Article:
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Mild winter has kept Alberta Animal Services busy

Complaints usually fall along with temperatures

Mild temperatures have led to an unseasonably busy time for Alberta Animal Services.

“With the warm temperatures things definitely have not slowed down at all this winter,” said Alberta Animal Services director of operations Duane Thomas on Wednesday.

“It’s definitely a lot busier than it has been in the past with regards to complaint volumes and things like that.”

In a usual central Alberta winter, complaints about barking dogs or pets roaming free typically go down as humans and pets hunker down in their homes when temperatures fall and the snow flies.

That has not been the case this year, where above-normal temperatures have been the weather story for months.

“We just want to make sure the public is being diligent and making sure that their animals are properly contained if they are leaving them at home so they don’t get out,” said Thomas.

He recommends pet owners check their gates to make sure ice or snow has not built up preventing them from closing properly.

Alberta Animal Services also reminds people who find a stray or lost dog to notify them at 403-347-2388. After hours, leave a message and someone will return the call and make arrangements to pick up the animal.

Uninjured stray dogs should not be dropped off at pet clinics, such as Cedarwood Veterinary and Animal Emergency Hospital. Local pet clinics are not designed as holding facilities for Animal Services, which has large kennel facilities for strays.

“We’ve had a problem with regards to citizens bringing in stray animals into the vet clinics that are not actually injured,” he said.

“The vet clinics are getting overloaded with these dogs that they are not even required to take in because they are not injured. We’re just trying to avoid that as much as we can.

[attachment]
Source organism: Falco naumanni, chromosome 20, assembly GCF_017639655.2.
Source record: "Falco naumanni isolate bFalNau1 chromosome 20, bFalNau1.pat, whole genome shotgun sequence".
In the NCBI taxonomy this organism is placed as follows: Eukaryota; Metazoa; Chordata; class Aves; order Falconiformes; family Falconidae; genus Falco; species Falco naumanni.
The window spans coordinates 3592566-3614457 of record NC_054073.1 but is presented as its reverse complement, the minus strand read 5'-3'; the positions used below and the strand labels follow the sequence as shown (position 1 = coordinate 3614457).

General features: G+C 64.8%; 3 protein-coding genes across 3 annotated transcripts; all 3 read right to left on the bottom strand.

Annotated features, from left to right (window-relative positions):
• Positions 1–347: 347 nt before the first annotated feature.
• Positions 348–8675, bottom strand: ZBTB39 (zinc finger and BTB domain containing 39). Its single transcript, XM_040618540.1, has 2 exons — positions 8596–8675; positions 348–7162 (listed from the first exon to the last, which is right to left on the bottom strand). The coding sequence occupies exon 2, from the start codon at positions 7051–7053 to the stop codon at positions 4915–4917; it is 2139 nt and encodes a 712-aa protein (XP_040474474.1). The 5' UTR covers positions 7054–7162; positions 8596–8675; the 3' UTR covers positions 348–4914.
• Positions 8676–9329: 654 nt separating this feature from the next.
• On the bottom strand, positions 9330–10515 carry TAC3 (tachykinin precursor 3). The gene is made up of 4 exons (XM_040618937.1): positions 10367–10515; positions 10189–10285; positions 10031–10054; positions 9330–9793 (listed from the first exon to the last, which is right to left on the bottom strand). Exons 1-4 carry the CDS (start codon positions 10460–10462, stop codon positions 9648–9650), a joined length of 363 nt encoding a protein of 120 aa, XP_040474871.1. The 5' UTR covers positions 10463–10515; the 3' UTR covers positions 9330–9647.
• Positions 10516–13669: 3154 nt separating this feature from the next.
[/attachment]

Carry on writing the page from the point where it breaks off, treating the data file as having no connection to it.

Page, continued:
“We get a lot of animals that are picked up that have maybe old injuries or something that does not need to be medically cared for right away.

“Definitely, if it’s injured or sick, 100 per cent they can take them into the vet clinics.”

People coming across injured animals should contact Animal Services before taking them to the vets.

“That way we can notify whatever clinic it’s going to that there is an injured animal being brought in so that we’re up to date on what’s going on with it.”

Pet owners are also reminded that the start of the new year means it is time to license their dogs again. Dogs can be registered at City Hall or online, Alberta Animal Services office at 4640 61st St.,or at Central Alberta Humane Society, 4505 77th St.

Licences for spayed or neutered dogs cost $36.15 or $77.60 for unaltered dogs. Replacement dog tags cost $13.90.

Alberta Animal Services is open 11 a.m. to 5 p.m. Monday to Friday and an officer is on call seven days a week until 9 p.m. to handle emergencies. If leaving a message provide name, phone number and address along with details about where the animal was found.

A portion of registration fees goes towards a spay and neutering program that begins next month. Those who have registered their dogs can apply to have them spayed or neutered for free.

Pet owners are also reminded that Alberta Animal Services does not accept surrenders. Those who provide false information about a pet they are dropping off can face a violation penalty.

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